How a Red Team Attacks a Target

– Yeah, so engagements
that we have always done, as I said, you know, were very long, so think six month plus. It would be typical for
us to spend the first 14 to 30 days or so just doing
reconnaissance and surveillance, so getting an idea of
what is the life cycle, what does the pattern of life look like for the organization that
we’re working against. So things like discovery of
all the assets, first stage, reconnaissance, discovery
of all the people, and then observation of are
there things coming up and down. What’s the rate of change? Can I measure things like
how long is a patch cycle? So if Patch Tuesday would
come along or something and you can observe a
change to a perimeter system like an IS server or something, you could try to measure those things. So early stage, we start
very, very hands off. And then once we start doing that, we basically stack rank all
of the assets that we can find on a client’s perimeter, and that would be both technical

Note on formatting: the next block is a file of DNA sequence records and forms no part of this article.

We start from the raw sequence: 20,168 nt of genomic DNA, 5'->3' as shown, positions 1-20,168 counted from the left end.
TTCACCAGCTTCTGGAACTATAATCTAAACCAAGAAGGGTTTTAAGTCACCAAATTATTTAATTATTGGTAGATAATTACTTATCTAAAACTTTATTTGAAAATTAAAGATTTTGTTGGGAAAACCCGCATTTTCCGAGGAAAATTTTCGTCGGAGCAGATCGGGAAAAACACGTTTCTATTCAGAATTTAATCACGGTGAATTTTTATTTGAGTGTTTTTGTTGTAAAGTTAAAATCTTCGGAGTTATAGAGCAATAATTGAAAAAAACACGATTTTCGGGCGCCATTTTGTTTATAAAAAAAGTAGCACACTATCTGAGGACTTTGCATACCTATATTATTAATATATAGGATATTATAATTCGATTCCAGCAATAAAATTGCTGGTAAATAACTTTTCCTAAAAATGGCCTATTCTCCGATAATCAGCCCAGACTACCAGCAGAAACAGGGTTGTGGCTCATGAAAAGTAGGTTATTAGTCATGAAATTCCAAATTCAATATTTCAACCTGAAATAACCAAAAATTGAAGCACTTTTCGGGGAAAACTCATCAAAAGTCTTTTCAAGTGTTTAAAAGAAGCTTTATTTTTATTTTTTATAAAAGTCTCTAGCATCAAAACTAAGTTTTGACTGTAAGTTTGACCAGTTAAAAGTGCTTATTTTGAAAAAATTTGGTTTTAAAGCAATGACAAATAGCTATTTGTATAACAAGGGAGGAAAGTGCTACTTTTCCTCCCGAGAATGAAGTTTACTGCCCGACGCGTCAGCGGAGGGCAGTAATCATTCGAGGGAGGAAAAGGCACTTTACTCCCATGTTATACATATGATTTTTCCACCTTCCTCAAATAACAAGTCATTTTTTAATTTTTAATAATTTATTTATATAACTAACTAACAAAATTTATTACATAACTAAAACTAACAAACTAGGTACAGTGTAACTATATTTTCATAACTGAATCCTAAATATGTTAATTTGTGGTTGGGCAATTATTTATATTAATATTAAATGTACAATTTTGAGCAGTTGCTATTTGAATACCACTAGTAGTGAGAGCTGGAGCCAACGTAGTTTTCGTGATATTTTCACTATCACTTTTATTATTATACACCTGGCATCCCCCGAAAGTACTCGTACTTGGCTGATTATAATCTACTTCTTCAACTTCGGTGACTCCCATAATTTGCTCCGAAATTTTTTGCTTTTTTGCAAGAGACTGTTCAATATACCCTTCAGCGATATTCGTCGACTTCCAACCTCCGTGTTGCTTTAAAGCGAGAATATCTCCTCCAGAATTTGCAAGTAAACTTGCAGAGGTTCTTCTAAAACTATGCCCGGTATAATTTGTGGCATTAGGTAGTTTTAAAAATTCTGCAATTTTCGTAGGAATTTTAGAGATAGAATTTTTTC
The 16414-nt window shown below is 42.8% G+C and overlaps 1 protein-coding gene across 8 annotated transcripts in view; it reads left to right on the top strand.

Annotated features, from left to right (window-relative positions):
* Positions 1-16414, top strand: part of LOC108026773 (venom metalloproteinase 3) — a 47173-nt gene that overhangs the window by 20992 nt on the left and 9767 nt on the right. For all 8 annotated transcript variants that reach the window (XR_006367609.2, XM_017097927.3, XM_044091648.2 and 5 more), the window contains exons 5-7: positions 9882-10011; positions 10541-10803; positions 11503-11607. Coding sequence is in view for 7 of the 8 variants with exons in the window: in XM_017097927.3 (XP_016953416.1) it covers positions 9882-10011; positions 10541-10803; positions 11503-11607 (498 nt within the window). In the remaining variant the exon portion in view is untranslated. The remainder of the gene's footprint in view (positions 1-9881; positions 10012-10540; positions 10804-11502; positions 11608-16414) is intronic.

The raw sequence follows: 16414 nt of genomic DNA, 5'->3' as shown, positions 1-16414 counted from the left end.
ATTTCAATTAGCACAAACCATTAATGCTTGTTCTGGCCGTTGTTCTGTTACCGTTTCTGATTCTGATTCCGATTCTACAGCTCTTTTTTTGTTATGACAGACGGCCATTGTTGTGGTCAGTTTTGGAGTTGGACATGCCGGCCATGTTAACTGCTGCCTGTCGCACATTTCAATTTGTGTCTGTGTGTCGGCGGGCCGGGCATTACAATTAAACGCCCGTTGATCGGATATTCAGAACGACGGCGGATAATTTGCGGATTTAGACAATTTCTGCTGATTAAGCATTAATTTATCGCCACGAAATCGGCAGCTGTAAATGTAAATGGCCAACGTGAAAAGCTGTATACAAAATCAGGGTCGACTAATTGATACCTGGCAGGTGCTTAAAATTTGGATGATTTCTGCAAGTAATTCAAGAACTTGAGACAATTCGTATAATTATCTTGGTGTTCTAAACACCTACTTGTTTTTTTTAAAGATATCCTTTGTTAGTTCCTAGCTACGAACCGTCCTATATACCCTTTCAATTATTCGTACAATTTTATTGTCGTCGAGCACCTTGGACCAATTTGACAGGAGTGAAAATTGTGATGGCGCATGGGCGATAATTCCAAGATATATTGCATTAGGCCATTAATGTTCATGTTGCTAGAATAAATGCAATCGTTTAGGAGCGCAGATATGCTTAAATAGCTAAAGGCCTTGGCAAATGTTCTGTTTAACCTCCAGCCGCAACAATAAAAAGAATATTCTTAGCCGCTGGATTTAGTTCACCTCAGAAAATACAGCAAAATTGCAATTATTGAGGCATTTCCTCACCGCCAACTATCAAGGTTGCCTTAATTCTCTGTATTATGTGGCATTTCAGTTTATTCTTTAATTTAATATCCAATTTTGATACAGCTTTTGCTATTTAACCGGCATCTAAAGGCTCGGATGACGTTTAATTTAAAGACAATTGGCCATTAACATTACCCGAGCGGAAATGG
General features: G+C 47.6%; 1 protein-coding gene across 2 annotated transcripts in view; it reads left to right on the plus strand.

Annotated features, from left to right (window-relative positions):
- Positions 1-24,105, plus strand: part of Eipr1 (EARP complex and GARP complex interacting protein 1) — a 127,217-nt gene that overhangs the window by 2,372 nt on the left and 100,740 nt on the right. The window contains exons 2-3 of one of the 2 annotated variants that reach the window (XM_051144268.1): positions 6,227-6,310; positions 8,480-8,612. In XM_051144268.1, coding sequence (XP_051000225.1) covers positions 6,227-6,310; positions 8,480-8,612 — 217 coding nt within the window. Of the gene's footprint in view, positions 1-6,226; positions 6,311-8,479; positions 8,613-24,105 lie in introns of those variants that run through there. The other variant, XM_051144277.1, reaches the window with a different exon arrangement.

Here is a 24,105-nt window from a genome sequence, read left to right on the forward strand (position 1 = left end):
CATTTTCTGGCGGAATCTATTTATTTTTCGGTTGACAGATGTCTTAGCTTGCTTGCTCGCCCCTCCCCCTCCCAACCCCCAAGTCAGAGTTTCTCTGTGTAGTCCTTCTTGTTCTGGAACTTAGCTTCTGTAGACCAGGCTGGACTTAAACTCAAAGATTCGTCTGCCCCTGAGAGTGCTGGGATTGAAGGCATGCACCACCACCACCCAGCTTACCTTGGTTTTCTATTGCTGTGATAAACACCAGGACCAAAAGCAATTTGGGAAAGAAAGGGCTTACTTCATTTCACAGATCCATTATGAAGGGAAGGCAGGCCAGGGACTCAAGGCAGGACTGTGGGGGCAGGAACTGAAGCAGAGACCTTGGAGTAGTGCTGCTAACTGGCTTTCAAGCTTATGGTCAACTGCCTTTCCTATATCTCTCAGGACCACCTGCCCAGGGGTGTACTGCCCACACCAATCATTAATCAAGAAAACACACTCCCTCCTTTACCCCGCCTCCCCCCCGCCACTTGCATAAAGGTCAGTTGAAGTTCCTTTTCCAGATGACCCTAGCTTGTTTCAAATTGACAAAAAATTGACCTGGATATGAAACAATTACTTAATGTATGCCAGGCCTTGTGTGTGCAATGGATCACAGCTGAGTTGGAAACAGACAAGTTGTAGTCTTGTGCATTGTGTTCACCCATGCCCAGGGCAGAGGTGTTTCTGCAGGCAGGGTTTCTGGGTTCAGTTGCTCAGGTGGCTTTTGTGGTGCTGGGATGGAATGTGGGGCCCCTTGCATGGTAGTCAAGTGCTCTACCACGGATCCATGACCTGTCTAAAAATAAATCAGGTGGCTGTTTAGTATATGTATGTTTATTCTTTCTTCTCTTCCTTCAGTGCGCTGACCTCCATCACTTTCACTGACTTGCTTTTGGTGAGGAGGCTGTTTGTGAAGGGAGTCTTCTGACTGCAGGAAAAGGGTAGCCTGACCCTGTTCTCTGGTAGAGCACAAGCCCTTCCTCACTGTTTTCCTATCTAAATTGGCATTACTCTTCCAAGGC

infrastructure and people. You say, well what is
an attack that I think in this organization is
likely to be successful? What do I wanna go after first? Where do I start doing research or what do I start poking at? Obviously if I already have
exploit for vulnerability that’s on the perimeter,
then I can just go after that and I might just try it, see what works. And a lot of times, on the Red Team side, we look at individual
vulnerabilities or weaknesses as a nugget that might
provide us useful information. So we might do a spear phishing campaign very early in an engagement
solely for the purpose of collecting information
about the target, but without any real
malicious payloads involved. Right, so just get whatever
information we can get. And then we kinda go low and slow, right, just take our time until we
see something that looks good. But as soon as we get any sort of foothold inside the organization,
the whole pace shifts and we go from low and slow
to move as quick as we can to get our job done.

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